Horsborough History, Family Crest & Coats of Arms
- Origins Available:
The origins of the Horsborough name Horsborough are rooted in the ancient Anglo-Saxon culture of Britain. The surname comes from when they lived in the settlement of Horsburgh in Innerleithen, in the county of Peebles, Scotland. As such, the Horsborough surname belongs to the large category of Anglo-Saxon habitation names, which are derived from pre-existing names for towns, villages, parishes, or farmsteads.
Early Origins of the Horsborough family
The surname Horsborough was first found in Peeblesshire, where they held a family seat from very ancient times, and the first on record was Symon de Horsbroc, who witnessed a charter during the reign of Alexander II of Scotland (1214-49). It is thought that they came originally from the north bank of the Tweed in Northumberland, where an Anglo-Saxon known by Horse or Orse is said to have built a "burg."
"The first of the race is believed to have been an Anglo-Saxon, designated Horse, or Orse, who, settling on lands on the north bank of the Tweed, there reared the castle or burg which communicated the present surname to his descendants." 
"William de Horsebroch, 'clericus decani et capellani Ecclesie de Glasguensis,' is in record in 1283. William de Horsbroch, likely the same person, was a notary public in 1287. Simon de Horsbrok, who entered the foreign service of Edward I of England in 1297, had his lands restored to him in that year. He is mentioned again in the years 1302 and 1304 as holding his lands of the same king." 
Early History of the Horsborough family
This web page shows only a small excerpt of our Horsborough research. Another 207 words (15 lines of text) covering the years 1306, 1330, 1329, 1404, 1440, 1479, 1550, 1640, 1686, 1620, 1597 and 1479 are included under the topic Early Horsborough History in all our PDF Extended History products and printed products wherever possible.
Horsborough Spelling Variations
The first dictionaries that appeared in the last few hundred years did much to standardize the English language. Before that time, spelling variations in names were a common occurrence. The language was changing, incorporating pieces of other languages, and the spelling of names changed with it. Horsborough has been spelled many different ways, including Horsburgh, Horsbrough, Horseburgh, Horsbrook and many more.
Early Notables of the Horsborough family (pre 1700)
More information is included under the topic Early Horsborough Notables in all our PDF Extended History products and printed products wherever possible.
Horsborough migration to New Zealand +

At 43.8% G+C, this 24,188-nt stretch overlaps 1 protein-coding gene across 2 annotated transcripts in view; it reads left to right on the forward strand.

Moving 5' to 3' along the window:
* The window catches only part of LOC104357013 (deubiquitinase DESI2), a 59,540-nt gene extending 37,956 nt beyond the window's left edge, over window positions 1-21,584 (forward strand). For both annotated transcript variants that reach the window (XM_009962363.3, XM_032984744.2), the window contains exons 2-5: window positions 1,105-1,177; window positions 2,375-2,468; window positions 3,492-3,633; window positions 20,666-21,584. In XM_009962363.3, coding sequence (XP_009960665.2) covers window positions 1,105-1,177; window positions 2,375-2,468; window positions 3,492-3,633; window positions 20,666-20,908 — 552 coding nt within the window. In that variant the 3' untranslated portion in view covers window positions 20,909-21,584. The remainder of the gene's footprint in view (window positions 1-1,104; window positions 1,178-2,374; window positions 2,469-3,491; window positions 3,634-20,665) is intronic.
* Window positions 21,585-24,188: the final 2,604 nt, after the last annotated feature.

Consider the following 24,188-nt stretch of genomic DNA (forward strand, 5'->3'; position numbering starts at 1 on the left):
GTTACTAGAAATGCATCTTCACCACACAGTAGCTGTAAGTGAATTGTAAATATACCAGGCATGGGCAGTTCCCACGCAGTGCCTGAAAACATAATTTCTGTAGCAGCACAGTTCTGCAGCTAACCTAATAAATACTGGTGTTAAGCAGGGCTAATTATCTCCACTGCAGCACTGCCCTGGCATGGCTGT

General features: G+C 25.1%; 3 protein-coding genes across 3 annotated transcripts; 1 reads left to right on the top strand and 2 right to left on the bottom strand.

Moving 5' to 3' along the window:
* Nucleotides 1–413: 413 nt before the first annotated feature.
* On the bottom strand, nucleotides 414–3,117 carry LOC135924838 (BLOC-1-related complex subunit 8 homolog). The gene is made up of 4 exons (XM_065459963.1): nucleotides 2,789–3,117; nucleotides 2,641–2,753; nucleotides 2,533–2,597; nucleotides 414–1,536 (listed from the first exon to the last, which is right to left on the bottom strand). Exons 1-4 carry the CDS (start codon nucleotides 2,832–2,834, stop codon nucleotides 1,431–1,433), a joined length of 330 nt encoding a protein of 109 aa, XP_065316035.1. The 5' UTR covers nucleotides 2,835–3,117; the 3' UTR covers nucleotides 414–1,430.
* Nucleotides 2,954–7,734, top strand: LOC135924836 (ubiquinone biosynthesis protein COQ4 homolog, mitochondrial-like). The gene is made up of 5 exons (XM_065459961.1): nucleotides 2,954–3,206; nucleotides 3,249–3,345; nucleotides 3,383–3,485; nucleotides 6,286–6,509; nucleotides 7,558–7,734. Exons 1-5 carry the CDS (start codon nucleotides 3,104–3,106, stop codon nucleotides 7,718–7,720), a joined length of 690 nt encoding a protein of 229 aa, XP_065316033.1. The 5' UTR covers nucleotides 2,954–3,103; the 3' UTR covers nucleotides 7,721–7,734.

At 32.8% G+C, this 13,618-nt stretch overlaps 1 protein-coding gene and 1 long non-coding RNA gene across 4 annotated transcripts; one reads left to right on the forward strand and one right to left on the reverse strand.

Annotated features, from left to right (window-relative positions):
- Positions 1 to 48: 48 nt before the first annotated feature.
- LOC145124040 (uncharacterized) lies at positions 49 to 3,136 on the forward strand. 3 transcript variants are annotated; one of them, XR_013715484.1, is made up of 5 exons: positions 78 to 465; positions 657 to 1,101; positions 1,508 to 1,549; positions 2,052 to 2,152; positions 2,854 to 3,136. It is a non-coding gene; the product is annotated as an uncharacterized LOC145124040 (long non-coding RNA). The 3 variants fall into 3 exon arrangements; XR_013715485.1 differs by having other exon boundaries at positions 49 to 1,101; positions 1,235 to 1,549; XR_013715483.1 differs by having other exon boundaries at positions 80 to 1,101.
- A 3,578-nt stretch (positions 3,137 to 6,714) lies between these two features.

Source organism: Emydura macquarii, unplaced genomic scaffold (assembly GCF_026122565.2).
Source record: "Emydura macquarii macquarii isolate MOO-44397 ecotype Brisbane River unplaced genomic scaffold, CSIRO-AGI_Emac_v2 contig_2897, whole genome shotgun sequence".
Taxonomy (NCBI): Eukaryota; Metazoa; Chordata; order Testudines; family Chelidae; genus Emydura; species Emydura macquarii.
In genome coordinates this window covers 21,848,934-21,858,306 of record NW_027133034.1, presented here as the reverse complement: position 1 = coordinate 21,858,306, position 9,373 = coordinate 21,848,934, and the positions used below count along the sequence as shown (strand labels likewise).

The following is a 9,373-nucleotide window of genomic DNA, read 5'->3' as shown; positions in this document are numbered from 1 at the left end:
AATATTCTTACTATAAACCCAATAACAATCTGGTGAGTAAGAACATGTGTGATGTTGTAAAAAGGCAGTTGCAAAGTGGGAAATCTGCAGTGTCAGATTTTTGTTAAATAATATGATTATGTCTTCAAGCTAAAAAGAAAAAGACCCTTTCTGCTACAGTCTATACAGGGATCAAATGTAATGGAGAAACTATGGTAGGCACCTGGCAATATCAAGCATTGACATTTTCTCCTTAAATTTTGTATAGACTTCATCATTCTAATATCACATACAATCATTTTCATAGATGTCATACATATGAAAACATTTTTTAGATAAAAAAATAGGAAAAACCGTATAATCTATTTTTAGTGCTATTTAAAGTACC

Emigration to New Zealand followed in the footsteps of the European explorers, such as Captain Cook (1769-70): first came sealers, whalers, missionaries, and traders. By 1838, the British New Zealand Company had begun buying land from the Maori tribes, and selling it to settlers, and, after the Treaty of Waitangi in 1840, many British families set out on the arduous six month journey from Britain to Aotearoa to start a new life. Early immigrants include:
Horsborough Settlers in New Zealand in the 19th Century
- Mr. John Horsborough, Scottish settler travelling from Glasgow aboard the ship "Jura" arriving in Dunedin, Otago, South Island, New Zealand on 23rd September 1858 
- Mrs. Horsborough, Scottish settler travelling from Glasgow aboard the ship "Jura" arriving in Dunedin, Otago, South Island, New Zealand on 23rd September 1858 
- Child Horsborough, Scottish settler travelling from Glasgow aboard the ship "Jura" arriving in Dunedin, Otago, South Island, New Zealand on 23rd September 1858 
Related Stories +
The Horsborough Motto +
The motto was originally a war cry or slogan. Mottoes first began to be shown with arms in the 14th and 15th centuries, but were not in general use until the 17th century. Thus the oldest coats of arms generally do not include a motto. Mottoes seldom form part of the grant of arms: Under most heraldic authorities, a motto is an optional component of the coat of arms, and can be added to or changed at will; many families have chosen not to display a motto.
Motto: Aegre de tramite recto
Motto Translation: Having safely passed through a rough path.
- ^ Black, George F., The Surnames of Scotland Their Origin, Meaning and History. New York: New York Public Library, 1946. Print. (ISBN 0-87104-172-3)
- ^ New Zealand Yesteryears Passenger Lists 1800 to 1900 (Retrieved 17th October 2018). Retrieved from http://www.yesteryears.co.nz/shipping/passlist.html